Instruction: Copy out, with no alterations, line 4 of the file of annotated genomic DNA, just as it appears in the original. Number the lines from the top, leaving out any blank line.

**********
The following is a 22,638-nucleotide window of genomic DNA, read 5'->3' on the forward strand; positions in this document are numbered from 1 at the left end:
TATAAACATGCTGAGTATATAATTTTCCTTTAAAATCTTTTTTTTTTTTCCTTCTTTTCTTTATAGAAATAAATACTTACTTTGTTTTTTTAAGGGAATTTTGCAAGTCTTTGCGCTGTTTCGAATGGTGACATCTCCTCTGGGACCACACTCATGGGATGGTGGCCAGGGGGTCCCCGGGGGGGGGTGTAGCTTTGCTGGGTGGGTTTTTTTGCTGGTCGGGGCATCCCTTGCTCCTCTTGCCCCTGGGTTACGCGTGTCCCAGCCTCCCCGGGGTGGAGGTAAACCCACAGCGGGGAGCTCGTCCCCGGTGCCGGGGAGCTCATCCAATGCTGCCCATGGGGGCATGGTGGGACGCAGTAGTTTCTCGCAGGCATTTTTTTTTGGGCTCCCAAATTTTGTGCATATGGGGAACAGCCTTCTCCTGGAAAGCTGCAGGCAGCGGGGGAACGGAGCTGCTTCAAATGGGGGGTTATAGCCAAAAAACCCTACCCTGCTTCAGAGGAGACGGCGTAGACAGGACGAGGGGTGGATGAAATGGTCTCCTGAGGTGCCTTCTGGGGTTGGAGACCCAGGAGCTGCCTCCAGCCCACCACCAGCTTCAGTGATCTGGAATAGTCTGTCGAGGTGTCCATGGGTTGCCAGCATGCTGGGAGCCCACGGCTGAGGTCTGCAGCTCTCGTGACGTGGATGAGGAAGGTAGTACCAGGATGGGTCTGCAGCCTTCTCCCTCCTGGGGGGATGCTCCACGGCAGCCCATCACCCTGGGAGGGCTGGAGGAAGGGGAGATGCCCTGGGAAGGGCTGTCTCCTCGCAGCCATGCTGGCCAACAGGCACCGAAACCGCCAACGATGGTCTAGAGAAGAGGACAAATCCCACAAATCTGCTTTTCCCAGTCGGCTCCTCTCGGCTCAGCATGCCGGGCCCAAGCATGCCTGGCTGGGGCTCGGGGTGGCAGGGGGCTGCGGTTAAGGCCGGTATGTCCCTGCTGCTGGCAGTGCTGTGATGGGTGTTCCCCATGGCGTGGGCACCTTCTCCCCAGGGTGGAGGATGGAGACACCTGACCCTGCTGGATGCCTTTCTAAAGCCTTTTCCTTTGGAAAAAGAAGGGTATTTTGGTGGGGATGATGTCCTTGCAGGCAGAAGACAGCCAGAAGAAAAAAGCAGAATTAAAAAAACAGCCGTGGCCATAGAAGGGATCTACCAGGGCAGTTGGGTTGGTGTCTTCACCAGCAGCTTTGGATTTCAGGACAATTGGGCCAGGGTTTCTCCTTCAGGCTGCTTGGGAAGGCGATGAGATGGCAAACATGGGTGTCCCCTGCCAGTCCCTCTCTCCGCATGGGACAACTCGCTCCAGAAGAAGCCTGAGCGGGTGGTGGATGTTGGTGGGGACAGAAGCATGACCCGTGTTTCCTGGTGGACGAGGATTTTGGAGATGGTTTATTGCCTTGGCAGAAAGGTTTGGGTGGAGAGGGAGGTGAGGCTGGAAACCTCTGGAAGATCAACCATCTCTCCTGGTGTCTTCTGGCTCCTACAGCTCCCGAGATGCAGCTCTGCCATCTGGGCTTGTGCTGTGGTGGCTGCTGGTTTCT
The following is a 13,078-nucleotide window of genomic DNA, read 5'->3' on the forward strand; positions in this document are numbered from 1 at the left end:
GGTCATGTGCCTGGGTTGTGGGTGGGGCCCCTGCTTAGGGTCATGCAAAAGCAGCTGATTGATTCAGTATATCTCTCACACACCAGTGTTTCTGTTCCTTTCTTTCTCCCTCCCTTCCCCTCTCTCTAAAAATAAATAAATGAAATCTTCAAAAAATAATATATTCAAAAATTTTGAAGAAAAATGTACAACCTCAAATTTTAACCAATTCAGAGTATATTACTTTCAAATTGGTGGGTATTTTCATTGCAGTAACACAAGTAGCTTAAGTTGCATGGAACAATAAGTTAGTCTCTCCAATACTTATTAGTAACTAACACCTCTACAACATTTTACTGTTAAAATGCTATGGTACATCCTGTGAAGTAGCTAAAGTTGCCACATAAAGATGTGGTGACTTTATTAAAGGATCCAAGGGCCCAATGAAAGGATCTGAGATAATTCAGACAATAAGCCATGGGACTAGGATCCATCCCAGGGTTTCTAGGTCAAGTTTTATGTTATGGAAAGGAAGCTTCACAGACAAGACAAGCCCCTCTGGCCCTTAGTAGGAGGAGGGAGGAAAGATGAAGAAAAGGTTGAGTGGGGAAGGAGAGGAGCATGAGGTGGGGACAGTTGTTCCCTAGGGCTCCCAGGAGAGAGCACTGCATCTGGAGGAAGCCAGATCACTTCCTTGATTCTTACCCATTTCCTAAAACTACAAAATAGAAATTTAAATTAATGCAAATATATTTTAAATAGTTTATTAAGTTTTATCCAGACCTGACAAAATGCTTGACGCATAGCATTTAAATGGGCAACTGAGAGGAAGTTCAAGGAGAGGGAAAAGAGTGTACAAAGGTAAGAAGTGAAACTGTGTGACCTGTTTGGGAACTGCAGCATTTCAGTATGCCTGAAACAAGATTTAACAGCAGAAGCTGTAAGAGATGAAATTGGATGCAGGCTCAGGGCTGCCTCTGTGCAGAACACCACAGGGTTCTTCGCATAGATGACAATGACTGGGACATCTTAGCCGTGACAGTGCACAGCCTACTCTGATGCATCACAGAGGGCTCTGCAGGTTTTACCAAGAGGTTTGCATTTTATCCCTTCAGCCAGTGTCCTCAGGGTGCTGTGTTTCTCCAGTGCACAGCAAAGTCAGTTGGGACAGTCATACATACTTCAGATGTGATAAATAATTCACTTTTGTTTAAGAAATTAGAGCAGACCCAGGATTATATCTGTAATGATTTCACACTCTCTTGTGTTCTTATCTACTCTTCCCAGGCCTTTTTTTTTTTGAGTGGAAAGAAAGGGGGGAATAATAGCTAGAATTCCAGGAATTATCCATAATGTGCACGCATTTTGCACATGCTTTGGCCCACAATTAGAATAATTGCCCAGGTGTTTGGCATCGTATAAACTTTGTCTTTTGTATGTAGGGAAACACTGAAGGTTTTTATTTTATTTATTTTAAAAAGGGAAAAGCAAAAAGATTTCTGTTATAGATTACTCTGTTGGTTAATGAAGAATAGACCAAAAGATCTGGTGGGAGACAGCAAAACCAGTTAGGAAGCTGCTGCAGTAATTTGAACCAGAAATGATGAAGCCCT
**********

GGTCATGTGCCTGGGTTGTGGGTGGGGCCCCTGCTTAGGGTCATGCAAAAGCAGCTGATTGATTCAGTATATCTCTCACACACCAGTGTTTCTGTTCCTTTCTTTCTCCCTCCCTTCCCCTCTCTCTAAAAATAAATAAATGAAATCTTCAAAAAATAATATATTCAAAAATTTTGAAGAAAAATGTACAACCTCAAATTTTAACCAATTCAGAGTATATTACTTTCAAATTGGTGGGTATTTTCATTGCAGTAACACAAGTAGCTTAAGTTGCATGGAACAATAAGTTAGTCTCTCCAATACTTATTAGTAACTAACACCTCTACAACATTTTACTGTTAAAATGCTATGGTACATCCTGTGAAGTAGCTAAAGTTGCCACATAAAGATGTGGTGACTTTATTAAAGGATCCAAGGGCCCAATGAAAGGATCTGAGATAATTCAGACAATAAGCCATGGGACTAGGATCCATCCCAGGGTTTCTAGGTCAAGTTTTATGTTATGGAAAGGAAGCTTCACAGACAAGACAAGCCCCTCTGGCCCTTAGTAGGAGGAGGGAGGAAAGATGAAGAAAAGGTTGAGTGGGGAAGGAGAGGAGCATGAGGTGGGGACAGTTGTTCCCTAGGGCTCCCAGGAGAGAGCACTGCATCTGGAGGAAGCCAGATCACTTCCTTGATTCTTACCCATTTCCTAAAACTACAAAATAGAAATTTAAATTAATGCAAATATATTTTAAATAGTTTATTAAGTTTTATCCAGACCTGACAAAATGCTTGACGCATAGCATTTAAATGGGCAACTGAGAGGAAGTTCAAGGAGAGGGAAAAGAGTGTACAAAGGTAAGAAGTGAAACTGTGTGACCTGTTTGGGAACTGCAGCATTTCAGTATGCCTGAAACAAGATTTAACAGCAGAAGCTGTAAGAGATGAAATTGGATGCAGGCTCAGGGCTGCCTCTGTGCAGAACACCACAGGGTTCTTCGCATAGATGACAATGACTGGGACATCTTAGCCGTGACAGTGCACAGCCTACTCTGATGCATCACAGAGGGCTCTGCAGGTTTTACCAAGAGGTTTGCATTTTATCCCTTCAGCCAGTGTCCTCAGGGTGCTGTGTTTCTCCAGTGCACAGCAAAGTCAGTTGGGACAGTCATACATACTTCAGATGTGATAAATAATTCACTTTTGTTTAAGAAATTAGAGCAGACCCAGGATTATATCTGTAATGATTTCACACTCTCTTGTGTTCTTATCTACTCTTCCCAGGCCTTTTTTTTTTTGAGTGGAAAGAAAGGGGGGAATAATAGCTAGAATTCCAGGAATTATCCATAATGTGCACGCATTTTGCACATGCTTTGGCCCACAATTAGAATAATTGCCCAGGTGTTTGGCATCGTATAAACTTTGTCTTTTGTATGTAGGGAAACACTGAAGGTTTTTATTTTATTTATTTTAAAAAGGGAAAAGCAAAAAGATTTCTGTTATAGATTACTCTGTTGGTTAATGAAGAATAGACCAAAAGATCTGGTGGGAGACAGCAAAACCAGTTAGGAAGCTGCTGCAGTAATTTGAACCAGAAATGATGAAGCCCT